Sure. Algorithms can matter. But, they only do so now when dealing with large datasets
But "large" depends strongly on the algorithm.
I remember reading a node here (can't find it, sorry) about a regex taking exponential time matching some piece of HTML.
For an algorithm that needs exponential time a line of 80 chars can be long. Really. In 10 years that limit might be 100. Or 120.
Typical examples are the knapsack problem that appear in real world applications over and over again, which takes exponential time when solved with brute force. Approximation algorithms can solve it much faster, even if a bit inaccurate.
I'm sure even you would argue that you should optimize when a O(2**n) code hits you.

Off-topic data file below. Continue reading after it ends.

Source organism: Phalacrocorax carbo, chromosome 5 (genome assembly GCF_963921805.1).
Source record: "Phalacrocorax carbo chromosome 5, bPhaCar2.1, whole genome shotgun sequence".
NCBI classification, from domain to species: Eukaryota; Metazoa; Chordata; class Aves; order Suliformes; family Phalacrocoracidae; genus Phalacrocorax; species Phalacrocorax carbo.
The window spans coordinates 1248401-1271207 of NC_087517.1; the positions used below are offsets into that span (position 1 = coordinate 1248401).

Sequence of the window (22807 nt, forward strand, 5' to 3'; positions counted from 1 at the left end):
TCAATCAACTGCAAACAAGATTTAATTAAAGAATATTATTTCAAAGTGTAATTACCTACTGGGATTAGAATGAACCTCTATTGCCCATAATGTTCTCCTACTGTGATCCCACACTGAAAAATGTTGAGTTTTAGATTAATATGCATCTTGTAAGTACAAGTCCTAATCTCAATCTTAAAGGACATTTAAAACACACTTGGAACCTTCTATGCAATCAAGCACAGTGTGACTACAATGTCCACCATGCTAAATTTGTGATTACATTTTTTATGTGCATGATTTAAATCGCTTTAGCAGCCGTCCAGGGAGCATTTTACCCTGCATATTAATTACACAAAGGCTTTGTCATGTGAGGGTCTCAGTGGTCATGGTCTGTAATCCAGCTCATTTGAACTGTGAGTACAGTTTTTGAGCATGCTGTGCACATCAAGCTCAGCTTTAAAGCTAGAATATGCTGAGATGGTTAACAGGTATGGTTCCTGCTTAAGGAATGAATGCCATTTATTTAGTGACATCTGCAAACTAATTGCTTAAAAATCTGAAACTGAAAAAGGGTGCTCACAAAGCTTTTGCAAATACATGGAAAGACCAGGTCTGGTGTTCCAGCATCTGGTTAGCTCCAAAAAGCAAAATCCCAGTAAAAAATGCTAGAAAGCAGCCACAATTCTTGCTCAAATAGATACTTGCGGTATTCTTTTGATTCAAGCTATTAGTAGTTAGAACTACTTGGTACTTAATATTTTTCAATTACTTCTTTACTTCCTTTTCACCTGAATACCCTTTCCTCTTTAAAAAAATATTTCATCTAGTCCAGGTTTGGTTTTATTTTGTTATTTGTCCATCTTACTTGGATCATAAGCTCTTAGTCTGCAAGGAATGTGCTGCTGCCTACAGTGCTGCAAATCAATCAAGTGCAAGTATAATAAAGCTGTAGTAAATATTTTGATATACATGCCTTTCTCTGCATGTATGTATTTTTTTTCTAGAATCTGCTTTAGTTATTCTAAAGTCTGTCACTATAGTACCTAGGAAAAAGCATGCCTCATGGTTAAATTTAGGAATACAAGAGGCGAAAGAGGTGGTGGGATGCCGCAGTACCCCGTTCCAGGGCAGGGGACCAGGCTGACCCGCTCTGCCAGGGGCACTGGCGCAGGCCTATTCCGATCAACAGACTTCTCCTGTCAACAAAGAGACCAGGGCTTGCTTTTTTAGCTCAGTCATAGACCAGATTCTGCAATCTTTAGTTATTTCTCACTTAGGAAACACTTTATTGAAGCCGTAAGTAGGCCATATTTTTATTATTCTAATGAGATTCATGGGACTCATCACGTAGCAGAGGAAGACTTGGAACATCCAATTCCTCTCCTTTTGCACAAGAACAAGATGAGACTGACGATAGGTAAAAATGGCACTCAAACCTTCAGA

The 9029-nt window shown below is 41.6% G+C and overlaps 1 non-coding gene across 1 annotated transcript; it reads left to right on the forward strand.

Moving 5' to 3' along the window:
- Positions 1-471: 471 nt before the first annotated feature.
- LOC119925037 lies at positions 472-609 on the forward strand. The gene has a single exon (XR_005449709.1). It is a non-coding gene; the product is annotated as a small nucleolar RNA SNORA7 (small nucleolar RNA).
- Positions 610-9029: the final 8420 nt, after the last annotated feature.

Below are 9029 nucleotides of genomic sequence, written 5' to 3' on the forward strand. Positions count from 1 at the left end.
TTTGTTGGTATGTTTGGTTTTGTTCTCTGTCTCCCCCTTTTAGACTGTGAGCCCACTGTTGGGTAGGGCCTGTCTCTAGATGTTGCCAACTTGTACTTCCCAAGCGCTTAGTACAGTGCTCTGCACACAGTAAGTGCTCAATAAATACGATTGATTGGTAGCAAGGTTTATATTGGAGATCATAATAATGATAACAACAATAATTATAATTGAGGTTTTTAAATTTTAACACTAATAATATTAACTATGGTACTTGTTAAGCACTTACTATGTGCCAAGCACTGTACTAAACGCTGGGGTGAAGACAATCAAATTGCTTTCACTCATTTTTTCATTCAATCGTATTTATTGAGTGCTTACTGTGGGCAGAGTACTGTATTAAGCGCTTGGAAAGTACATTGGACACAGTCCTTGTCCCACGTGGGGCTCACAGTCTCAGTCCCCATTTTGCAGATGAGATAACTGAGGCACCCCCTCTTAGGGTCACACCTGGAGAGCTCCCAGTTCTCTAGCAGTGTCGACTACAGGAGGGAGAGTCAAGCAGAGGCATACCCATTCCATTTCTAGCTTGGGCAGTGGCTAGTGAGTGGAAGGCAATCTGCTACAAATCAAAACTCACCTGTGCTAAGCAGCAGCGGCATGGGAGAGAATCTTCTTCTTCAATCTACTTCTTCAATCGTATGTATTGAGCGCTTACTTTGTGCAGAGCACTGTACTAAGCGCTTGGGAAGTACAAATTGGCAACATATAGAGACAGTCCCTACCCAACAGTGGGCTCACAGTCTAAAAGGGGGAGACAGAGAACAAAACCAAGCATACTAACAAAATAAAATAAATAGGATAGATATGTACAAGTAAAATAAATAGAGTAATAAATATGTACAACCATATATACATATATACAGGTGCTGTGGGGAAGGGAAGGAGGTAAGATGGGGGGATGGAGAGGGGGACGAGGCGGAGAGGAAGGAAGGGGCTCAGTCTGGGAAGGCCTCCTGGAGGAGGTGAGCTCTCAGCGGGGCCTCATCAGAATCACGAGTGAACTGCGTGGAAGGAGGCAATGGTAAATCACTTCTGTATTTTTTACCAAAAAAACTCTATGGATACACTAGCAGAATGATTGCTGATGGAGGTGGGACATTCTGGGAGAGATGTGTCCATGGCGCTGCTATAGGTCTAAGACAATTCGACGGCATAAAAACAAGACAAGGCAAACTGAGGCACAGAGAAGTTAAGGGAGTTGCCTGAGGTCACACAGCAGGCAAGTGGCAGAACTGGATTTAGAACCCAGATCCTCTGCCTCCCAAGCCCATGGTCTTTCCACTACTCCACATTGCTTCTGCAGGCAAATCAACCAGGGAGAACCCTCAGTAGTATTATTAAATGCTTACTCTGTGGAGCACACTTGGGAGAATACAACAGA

But if you normally don't optimize, you have no feeling for what is slow and what isn't, don't know about profiling etc. Which is why I do optimize my applications from time to time.
BTW a real world project that has been hit by missing optimizations recently is the KindaPerl6 compiler, which was so slow during bootstrap that it just wasn't practicable anymore. It took the fun out of the development process, and now I haven't seen a single kp6 commit since... lemme check... 2008-03-16. (Surely this wasn't the only problem, but IMHO it was the one with largest impact).